The Clarity tool is a great addition to Lightroom 1.1. It’s become one of my favorite tools to use as it gives just the contrast bump that I’m typically looking for in an image. Most of the time, it gives just the right amount of pop and I’ve found that nearly all of my images benefit from some amount of its use. And, it’s surprising how many images I have that can tolerate a heavy application of the tool.
I’ve started running into a few cases, however, where the Clarity tool can give a bit too much pop or even the wrong kind of pop if used at too high a setting. So far, I’ve noticed this mostly on edges where there’s a very strong white edge against a medium toned background and the edge is very sharp. In these cases, I’ve found that it doesn’t take too much Clarity to produce an unnatural looking effect.
To illustrate this effect, here’s a crop of an image I ran into this on in the last few days. On the left hand side, the Clarity tool is set to 0. On the right, the tool is set to 100.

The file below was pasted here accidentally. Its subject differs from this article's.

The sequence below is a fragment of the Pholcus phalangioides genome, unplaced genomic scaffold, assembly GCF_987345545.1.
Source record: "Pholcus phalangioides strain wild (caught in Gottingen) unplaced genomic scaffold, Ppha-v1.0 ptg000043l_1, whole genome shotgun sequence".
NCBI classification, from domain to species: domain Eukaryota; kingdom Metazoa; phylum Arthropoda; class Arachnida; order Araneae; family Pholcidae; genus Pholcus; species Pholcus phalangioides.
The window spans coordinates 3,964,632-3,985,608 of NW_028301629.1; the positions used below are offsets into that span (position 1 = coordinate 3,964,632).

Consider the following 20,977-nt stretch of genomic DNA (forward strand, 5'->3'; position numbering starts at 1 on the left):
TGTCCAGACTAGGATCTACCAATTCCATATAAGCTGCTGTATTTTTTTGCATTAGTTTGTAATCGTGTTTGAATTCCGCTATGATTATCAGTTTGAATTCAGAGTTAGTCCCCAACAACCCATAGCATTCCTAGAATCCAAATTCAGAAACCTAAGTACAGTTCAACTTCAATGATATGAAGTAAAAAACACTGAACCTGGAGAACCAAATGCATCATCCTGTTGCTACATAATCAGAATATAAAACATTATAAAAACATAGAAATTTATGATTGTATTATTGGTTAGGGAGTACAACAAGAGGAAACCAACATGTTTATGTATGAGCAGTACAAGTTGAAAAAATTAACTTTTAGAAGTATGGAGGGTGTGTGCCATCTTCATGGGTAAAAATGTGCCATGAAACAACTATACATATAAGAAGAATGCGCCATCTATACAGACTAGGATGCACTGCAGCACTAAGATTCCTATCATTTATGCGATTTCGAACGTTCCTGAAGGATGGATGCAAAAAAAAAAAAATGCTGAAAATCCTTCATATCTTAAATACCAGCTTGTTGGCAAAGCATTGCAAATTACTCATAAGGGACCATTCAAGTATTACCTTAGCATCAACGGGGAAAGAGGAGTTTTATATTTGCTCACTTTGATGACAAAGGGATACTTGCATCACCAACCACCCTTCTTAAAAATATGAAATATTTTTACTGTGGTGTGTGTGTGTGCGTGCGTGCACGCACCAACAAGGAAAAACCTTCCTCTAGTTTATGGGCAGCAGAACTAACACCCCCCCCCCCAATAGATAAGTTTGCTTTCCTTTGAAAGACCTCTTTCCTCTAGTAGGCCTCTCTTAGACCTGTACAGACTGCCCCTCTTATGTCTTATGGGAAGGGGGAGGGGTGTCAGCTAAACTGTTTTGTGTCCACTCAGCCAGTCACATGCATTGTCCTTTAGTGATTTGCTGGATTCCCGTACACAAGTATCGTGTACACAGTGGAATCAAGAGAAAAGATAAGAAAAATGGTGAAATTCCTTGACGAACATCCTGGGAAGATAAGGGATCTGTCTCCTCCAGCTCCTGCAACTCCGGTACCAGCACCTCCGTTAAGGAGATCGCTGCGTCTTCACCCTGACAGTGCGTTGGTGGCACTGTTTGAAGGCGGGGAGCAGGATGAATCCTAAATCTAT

At intermediate settings, of course, the effect isn’t as pronounced, but even at reasonable Clarity settings of 30 or so, the effect is still overdone against this particular edge. What’s happening here is that Clarity works as a local contrast enhancement tool. When applied to images with certain high-contrast edges, the visual effect really goes into overdrive and throws a distinct shading against the bright white edge.
For these kinds of situations, the answer is to use very little Clarity, or even none at all. The Adobe Lightroom 1.1 Readme file says it best:
Clarity adds depth to an image by increasing local contrast. When using this setting, it is best to zoom in to 100% or greater. To maximize the effect, increase the setting until you see halos near the edge details of the image, and then reduce the setting slightly.
Of course, I had read that as I was downloading Lightroom 1.1, but it makes ever so much more sense now that I’ve seen a case where the tool can really produce interesting but unwanted effects.